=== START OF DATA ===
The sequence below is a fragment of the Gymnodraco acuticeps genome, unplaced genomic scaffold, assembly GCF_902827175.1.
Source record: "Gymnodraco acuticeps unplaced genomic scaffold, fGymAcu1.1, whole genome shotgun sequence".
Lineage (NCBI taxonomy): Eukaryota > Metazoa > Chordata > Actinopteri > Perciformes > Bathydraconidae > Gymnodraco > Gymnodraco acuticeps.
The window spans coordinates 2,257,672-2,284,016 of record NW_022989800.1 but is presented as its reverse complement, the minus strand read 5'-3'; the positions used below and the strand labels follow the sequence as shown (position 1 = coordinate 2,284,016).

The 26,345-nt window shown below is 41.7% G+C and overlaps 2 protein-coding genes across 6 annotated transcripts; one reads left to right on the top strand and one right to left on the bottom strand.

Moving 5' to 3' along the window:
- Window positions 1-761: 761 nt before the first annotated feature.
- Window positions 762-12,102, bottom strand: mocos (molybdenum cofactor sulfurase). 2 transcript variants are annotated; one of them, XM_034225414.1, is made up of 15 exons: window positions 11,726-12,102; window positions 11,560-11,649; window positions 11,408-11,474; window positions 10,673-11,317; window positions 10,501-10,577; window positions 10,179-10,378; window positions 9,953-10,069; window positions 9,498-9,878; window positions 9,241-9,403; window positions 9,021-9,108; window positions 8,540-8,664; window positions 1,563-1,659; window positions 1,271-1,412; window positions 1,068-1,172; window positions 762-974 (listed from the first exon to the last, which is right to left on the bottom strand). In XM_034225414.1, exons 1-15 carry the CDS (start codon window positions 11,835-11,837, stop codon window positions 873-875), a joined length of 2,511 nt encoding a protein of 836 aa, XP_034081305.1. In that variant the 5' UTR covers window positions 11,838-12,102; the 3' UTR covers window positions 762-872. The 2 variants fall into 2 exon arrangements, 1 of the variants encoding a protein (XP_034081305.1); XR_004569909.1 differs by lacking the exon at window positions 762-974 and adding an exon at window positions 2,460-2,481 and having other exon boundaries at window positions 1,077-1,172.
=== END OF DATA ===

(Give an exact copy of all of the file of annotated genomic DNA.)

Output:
The sequence below is a fragment of the Gymnodraco acuticeps genome, unplaced genomic scaffold, assembly GCF_902827175.1.
Source record: "Gymnodraco acuticeps unplaced genomic scaffold, fGymAcu1.1, whole genome shotgun sequence".
Lineage (NCBI taxonomy): Eukaryota > Metazoa > Chordata > Actinopteri > Perciformes > Bathydraconidae > Gymnodraco > Gymnodraco acuticeps.
The window spans coordinates 2,257,672-2,284,016 of record NW_022989800.1 but is presented as its reverse complement, the minus strand read 5'-3'; the positions used below and the strand labels follow the sequence as shown (position 1 = coordinate 2,284,016).

The 26,345-nt window shown below is 41.7% G+C and overlaps 2 protein-coding genes across 6 annotated transcripts; one reads left to right on the top strand and one right to left on the bottom strand.

Moving 5' to 3' along the window:
- Window positions 1-761: 761 nt before the first annotated feature.
- Window positions 762-12,102, bottom strand: mocos (molybdenum cofactor sulfurase). 2 transcript variants are annotated; one of them, XM_034225414.1, is made up of 15 exons: window positions 11,726-12,102; window positions 11,560-11,649; window positions 11,408-11,474; window positions 10,673-11,317; window positions 10,501-10,577; window positions 10,179-10,378; window positions 9,953-10,069; window positions 9,498-9,878; window positions 9,241-9,403; window positions 9,021-9,108; window positions 8,540-8,664; window positions 1,563-1,659; window positions 1,271-1,412; window positions 1,068-1,172; window positions 762-974 (listed from the first exon to the last, which is right to left on the bottom strand). In XM_034225414.1, exons 1-15 carry the CDS (start codon window positions 11,835-11,837, stop codon window positions 873-875), a joined length of 2,511 nt encoding a protein of 836 aa, XP_034081305.1. In that variant the 5' UTR covers window positions 11,838-12,102; the 3' UTR covers window positions 762-872. The 2 variants fall into 2 exon arrangements, 1 of the variants encoding a protein (XP_034081305.1); XR_004569909.1 differs by lacking the exon at window positions 762-974 and adding an exon at window positions 2,460-2,481 and having other exon boundaries at window positions 1,077-1,172.